The national base beneficiary premium for 2024 is $55.00. The national base beneficiary premium changes yearly, so your penalty amount may also change annually. Your Medicare Part D late enrollment penalty remains as long as you have Medicare drug coverage, regardless of whether you switch plans.

If you qualify for Extra Help, you will not be responsible for paying a late enrollment penalty.

Medigap Plan Premiums 2024

Medicare Supplement (Medigap) plan premiums vary between plans and insurance providers. There are three ways in which Medigap policies are priced, and each insurance company can decide which method it wants to use. When shopping for Medigap policies, you’ll want to take into consideration the type of pricing each carrier uses.

The three ways Medigap policies can be priced or “rated” are:

  • Community-rated: Regardless of your age, the same monthly premium is generally charged to everyone with the same policy. Premiums may still increase due to factors such as inflation.
  • Issue-age-rated: Your Medigap premium is based on the age at which you buy the policy. This means premiums are lower for individuals who buy a policy at a younger age. Once you buy your policy, your premium will not increase as you age. However, it may still increase due to inflation and other factors.
  • Attained-age-rated: Your Medigap policy premium is based on your current age. As a result, your premium will increase as you get older. These plans may have the lowest premium when you first sign up, but they could end up being the most expensive.

Below is a sample chart of what monthly Medigap premiums may look like for a 65-year-old man living in Tampa, Florida. The costs below are only samples and can be impacted by various factors.

Medigap PlanSample Monthly Premium
Medigap Plan A$135 – $262
Medigap Plan B$178 – $263
Medigap Plan C$198 – $281
Medigap Plan D$198 – $250
Medigap Plan F*$198 – $320
Medigap High-Deductible Plan F*$52 – $118
Medigap Plan G$181 – $274
Medigap High-Deductible Plan G$52 – $118
Medigap Plan K$64 – $151
Medigap Plan L$124 – $223
Medigap Plan M$184 – $251
Medigap Plan N$145 – $207

*Medigap Plan F and High-Deductible F are only available to those who became eligible for Medicare before 1/1/2020.

Are Medicare Premiums Tax Deductible?

Medicare premiums are tax deductible if your total deductible medical and dental expenses exceed 7.5% of your adjusted gross income. If you meet this requirement, you must complete a Schedule A (Form 1040) to itemize your deductions.

If your total medical and dental deductions are greater than 7.5% of your adjusted gross income, you can deduct the following:

  • Medicare Part A premium (if applicable)
  • Medicare Part B premium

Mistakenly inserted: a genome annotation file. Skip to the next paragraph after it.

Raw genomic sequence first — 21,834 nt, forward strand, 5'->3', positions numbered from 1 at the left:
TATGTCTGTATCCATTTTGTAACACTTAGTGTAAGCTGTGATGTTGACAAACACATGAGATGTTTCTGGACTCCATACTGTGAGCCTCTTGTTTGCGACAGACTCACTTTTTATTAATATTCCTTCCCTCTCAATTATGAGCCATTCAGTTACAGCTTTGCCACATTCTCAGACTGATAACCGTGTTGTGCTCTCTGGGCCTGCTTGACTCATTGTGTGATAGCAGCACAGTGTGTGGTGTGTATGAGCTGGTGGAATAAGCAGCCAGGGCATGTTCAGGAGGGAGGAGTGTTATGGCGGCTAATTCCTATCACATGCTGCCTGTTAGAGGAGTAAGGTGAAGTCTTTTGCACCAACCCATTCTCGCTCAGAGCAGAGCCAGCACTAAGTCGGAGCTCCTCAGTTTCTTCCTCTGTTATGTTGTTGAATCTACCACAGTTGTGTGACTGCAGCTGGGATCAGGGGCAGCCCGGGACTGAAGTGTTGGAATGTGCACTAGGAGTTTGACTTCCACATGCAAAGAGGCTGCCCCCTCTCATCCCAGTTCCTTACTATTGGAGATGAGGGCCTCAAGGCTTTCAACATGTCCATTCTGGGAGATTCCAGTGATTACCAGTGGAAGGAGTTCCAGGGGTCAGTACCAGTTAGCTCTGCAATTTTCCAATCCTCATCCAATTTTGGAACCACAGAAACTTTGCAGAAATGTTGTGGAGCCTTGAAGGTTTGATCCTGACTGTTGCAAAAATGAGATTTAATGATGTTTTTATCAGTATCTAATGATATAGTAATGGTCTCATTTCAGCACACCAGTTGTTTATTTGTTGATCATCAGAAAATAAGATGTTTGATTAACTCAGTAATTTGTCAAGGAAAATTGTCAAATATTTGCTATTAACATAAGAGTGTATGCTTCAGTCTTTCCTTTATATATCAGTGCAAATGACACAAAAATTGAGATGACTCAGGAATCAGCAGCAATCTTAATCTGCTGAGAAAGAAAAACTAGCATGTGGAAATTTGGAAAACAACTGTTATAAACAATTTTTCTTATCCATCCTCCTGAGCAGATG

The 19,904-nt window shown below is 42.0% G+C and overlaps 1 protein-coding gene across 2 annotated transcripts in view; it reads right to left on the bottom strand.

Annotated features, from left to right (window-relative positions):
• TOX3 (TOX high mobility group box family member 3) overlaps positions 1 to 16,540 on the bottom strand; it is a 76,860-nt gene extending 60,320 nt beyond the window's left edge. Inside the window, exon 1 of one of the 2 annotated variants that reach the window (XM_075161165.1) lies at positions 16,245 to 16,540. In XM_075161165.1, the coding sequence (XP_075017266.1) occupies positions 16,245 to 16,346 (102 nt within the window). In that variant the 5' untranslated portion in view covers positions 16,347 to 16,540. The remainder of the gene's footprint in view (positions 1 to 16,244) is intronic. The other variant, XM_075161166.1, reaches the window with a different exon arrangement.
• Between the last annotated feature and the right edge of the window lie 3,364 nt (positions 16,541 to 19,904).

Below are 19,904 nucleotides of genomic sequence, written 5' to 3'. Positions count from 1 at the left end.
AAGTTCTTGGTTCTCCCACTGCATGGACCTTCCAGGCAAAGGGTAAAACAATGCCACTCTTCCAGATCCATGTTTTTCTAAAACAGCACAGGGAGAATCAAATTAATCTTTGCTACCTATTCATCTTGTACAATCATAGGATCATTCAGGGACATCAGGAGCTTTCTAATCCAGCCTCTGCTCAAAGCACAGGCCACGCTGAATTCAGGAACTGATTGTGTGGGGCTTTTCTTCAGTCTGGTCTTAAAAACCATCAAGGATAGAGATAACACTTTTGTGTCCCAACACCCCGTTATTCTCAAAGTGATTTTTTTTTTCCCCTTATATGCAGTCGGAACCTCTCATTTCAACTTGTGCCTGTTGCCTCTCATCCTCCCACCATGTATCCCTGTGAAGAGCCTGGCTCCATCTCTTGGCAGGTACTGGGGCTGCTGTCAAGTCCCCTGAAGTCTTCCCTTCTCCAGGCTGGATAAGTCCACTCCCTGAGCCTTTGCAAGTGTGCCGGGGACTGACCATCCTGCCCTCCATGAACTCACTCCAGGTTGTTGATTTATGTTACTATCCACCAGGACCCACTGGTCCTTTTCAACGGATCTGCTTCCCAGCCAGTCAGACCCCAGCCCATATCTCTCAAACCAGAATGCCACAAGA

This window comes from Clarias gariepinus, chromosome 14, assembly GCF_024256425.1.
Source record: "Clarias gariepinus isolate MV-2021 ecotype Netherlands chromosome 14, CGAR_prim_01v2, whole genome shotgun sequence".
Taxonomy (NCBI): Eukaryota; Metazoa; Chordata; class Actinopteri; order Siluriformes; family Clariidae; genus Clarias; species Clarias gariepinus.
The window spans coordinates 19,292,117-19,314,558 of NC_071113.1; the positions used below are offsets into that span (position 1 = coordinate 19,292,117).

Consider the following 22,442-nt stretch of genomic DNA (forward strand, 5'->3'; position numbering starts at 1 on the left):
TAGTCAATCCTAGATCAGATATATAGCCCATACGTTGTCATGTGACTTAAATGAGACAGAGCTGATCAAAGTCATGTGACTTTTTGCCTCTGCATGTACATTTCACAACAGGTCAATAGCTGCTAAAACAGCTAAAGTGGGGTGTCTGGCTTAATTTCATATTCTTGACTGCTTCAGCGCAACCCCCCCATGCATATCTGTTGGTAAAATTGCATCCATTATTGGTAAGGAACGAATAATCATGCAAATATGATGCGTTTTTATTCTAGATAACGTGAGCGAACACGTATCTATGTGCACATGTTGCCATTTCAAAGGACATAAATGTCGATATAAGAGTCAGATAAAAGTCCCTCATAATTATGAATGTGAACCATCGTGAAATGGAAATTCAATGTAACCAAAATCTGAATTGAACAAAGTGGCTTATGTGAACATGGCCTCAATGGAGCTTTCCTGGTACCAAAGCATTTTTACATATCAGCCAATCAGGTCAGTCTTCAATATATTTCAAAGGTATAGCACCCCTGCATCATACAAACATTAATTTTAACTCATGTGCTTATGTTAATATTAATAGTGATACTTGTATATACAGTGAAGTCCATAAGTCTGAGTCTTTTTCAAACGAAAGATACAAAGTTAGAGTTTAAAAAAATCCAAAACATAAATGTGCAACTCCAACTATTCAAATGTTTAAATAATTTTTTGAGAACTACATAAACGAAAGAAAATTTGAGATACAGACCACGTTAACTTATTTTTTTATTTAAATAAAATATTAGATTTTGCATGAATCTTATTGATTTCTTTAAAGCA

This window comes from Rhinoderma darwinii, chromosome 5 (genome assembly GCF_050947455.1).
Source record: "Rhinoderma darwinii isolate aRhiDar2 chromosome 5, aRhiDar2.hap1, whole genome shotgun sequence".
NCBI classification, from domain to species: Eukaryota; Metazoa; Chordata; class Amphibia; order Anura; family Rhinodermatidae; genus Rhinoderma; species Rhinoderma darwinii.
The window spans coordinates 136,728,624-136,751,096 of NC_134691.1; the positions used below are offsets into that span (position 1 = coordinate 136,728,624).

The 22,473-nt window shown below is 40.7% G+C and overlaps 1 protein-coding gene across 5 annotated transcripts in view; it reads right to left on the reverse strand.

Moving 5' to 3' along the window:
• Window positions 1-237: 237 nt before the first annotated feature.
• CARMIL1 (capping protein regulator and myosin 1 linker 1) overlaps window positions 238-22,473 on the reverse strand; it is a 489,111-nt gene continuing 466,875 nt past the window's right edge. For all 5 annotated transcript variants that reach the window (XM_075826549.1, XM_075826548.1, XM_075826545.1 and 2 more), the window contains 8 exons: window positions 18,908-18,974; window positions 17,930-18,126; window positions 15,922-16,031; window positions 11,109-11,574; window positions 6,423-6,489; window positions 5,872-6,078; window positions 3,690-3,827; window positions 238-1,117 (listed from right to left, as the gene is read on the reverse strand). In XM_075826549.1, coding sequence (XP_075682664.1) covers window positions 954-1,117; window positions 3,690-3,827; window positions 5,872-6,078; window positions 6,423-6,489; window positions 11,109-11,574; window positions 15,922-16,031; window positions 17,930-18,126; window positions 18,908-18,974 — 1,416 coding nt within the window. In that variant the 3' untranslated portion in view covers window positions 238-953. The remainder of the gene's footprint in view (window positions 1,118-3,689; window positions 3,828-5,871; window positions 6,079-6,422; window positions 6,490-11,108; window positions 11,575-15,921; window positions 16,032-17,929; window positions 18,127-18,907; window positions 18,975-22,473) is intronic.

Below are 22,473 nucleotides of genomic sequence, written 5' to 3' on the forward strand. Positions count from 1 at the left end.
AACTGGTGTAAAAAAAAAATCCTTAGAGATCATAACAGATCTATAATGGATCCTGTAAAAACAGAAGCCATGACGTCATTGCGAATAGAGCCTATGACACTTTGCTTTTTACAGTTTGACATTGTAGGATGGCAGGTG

• Medicare Advantage (Part C) plan premium
  • Medicare Part D plan premium
  • Medigap plan premium

*Late enrollment penalties are not tax deductible

In addition to your Medicare premiums, you can also deduct copayments, deductibles, medical equipment, and most dental, hearing, and vision expenses. If you’re unsure whether a medical service is tax deductible, we recommend checking out the complete list of deductible medical and dental expenses from the IRS.

How to Learn More About Medicare Premiums & Other Costs

Medicare premiums can significantly impact monthly budgets, especially for those who are retired or have a limited income. Navigating Medicare expenses can be challenging, and we understand. That’s why we have a team of licensed insurance agents ready to assist you with any questions regarding Medicare. Get your questions together and give us a call at the number above.


Medicare Costs, Medicare.gov. Accessed August 2023


2023 Medicare Costs, Medicare.gov. Accessed August 2023


Costs of Medigap Policies, Medicare.gov. Accessed August 2023


How the Hold Harmless Provision Protects Your Benefits, Social Security Matters. Accessed August 2023


About Schedule A (Form 1040), Itemized Deductions, IRS. Accessed August 2023


Topic No. 502, Medical and Dental Expenses, IRS. Accessed August 2023


Thomas Liquori

Thomas Liquori

Ashlee Zareczny

Ashlee Zareczny

Compliance Supervisor and Licensed Medicare Agent
Ashlee Zareczny is the Compliance Supervisor for ApplyforMedicare. As a licensed Medicare agent in all 50 states, she is dedicated to educating those eligible for Medicare by providing the necessary resources and tools. Additionally, Ashlee trains new and tenured Medicare agents on CMS compliance guidelines. Ashlee is a Medicare expert who specializes in Medicare Supplement, Medicare Advantage, and Medicare Part D education.